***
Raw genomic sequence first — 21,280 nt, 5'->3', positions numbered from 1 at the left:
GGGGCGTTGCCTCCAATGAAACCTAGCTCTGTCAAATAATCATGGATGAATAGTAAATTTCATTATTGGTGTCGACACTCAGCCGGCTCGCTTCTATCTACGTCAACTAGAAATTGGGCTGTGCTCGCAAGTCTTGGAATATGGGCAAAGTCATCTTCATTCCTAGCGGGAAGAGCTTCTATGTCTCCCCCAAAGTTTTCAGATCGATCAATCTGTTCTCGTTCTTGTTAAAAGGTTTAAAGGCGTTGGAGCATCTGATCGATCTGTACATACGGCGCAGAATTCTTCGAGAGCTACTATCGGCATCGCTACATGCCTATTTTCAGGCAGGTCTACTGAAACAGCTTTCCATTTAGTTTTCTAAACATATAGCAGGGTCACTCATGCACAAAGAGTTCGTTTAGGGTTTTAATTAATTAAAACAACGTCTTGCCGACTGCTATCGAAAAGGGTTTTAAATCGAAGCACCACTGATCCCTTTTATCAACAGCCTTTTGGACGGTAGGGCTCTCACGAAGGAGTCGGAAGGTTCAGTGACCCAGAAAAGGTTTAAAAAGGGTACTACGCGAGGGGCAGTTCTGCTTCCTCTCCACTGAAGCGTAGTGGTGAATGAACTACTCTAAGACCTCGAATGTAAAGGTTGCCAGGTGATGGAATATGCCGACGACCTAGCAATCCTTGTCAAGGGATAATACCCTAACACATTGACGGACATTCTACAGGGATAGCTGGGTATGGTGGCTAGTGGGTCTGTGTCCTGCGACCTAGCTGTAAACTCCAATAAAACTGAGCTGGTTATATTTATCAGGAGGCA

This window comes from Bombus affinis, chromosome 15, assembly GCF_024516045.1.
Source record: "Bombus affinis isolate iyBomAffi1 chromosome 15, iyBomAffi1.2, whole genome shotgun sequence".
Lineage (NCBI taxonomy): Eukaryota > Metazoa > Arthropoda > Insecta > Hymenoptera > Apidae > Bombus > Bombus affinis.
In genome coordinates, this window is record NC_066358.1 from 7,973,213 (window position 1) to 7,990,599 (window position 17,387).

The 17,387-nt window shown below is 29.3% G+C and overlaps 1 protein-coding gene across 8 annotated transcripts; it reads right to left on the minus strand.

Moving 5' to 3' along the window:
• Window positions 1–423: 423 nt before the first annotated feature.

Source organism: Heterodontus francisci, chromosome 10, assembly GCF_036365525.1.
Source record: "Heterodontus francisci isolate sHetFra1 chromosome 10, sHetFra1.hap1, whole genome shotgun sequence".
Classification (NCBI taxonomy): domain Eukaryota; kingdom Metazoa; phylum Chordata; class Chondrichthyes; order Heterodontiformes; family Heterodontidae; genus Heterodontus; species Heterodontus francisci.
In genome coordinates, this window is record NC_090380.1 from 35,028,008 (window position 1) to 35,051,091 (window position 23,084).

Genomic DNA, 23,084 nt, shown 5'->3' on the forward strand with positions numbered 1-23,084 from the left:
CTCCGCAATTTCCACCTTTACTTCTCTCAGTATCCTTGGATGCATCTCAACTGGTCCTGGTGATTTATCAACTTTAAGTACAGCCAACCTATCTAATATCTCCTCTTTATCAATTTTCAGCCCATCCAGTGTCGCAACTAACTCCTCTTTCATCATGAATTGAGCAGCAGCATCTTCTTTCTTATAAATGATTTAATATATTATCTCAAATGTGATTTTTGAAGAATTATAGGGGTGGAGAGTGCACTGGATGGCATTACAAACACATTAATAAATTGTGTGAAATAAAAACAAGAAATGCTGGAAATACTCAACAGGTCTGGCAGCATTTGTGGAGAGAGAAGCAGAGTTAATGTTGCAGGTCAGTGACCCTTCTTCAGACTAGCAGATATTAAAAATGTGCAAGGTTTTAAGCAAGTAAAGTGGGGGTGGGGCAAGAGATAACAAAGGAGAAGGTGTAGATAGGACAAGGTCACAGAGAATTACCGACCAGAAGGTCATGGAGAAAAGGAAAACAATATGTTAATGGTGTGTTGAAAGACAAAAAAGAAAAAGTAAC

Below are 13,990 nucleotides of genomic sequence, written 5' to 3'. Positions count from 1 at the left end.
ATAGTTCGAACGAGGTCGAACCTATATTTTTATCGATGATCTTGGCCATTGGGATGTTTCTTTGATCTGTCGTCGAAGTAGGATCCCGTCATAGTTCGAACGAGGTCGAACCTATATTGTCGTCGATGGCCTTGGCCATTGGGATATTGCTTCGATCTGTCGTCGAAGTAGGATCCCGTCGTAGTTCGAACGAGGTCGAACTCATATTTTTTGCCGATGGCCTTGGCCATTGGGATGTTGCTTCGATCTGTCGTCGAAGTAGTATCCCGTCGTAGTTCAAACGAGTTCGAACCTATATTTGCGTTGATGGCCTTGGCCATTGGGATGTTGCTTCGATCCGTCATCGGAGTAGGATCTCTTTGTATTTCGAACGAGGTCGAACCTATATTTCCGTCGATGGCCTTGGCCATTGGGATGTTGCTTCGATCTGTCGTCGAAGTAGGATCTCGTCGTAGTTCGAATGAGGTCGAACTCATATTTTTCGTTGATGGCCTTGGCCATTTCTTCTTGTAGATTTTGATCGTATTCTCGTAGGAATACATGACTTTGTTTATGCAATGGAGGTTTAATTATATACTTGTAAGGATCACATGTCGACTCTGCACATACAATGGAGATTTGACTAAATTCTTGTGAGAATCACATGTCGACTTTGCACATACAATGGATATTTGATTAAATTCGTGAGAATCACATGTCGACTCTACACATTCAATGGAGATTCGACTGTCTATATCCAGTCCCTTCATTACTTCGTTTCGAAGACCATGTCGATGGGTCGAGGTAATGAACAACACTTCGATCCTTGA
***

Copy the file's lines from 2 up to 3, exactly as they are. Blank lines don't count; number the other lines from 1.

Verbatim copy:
GGGGCGTTGCCTCCAATGAAACCTAGCTCTGTCAAATAATCATGGATGAATAGTAAATTTCATTATTGGTGTCGACACTCAGCCGGCTCGCTTCTATCTACGTCAACTAGAAATTGGGCTGTGCTCGCAAGTCTTGGAATATGGGCAAAGTCATCTTCATTCCTAGCGGGAAGAGCTTCTATGTCTCCCCCAAAGTTTTCAGATCGATCAATCTGTTCTCGTTCTTGTTAAAAGGTTTAAAGGCGTTGGAGCATCTGATCGATCTGTACATACGGCGCAGAATTCTTCGAGAGCTACTATCGGCATCGCTACATGCCTATTTTCAGGCAGGTCTACTGAAACAGCTTTCCATTTAGTTTTCTAAACATATAGCAGGGTCACTCATGCACAAAGAGTTCGTTTAGGGTTTTAATTAATTAAAACAACGTCTTGCCGACTGCTATCGAAAAGGGTTTTAAATCGAAGCACCACTGATCCCTTTTATCAACAGCCTTTTGGACGGTAGGGCTCTCACGAAGGAGTCGGAAGGTTCAGTGACCCAGAAAAGGTTTAAAAAGGGTACTACGCGAGGGGCAGTTCTGCTTCCTCTCCACTGAAGCGTAGTGGTGAATGAACTACTCTAAGACCTCGAATGTAAAGGTTGCCAGGTGATGGAATATGCCGACGACCTAGCAATCCTTGTCAAGGGATAATACCCTAACACATTGACGGACATTCTACAGGGATAGCTGGGTATGGTGGCTAGTGGGTCTGTGTCCTGCGACCTAGCTGTAAACTCCAATAAAACTGAGCTGGTTATATTTATCAGGAGGCA

This window comes from Bombus affinis, chromosome 15, assembly GCF_024516045.1.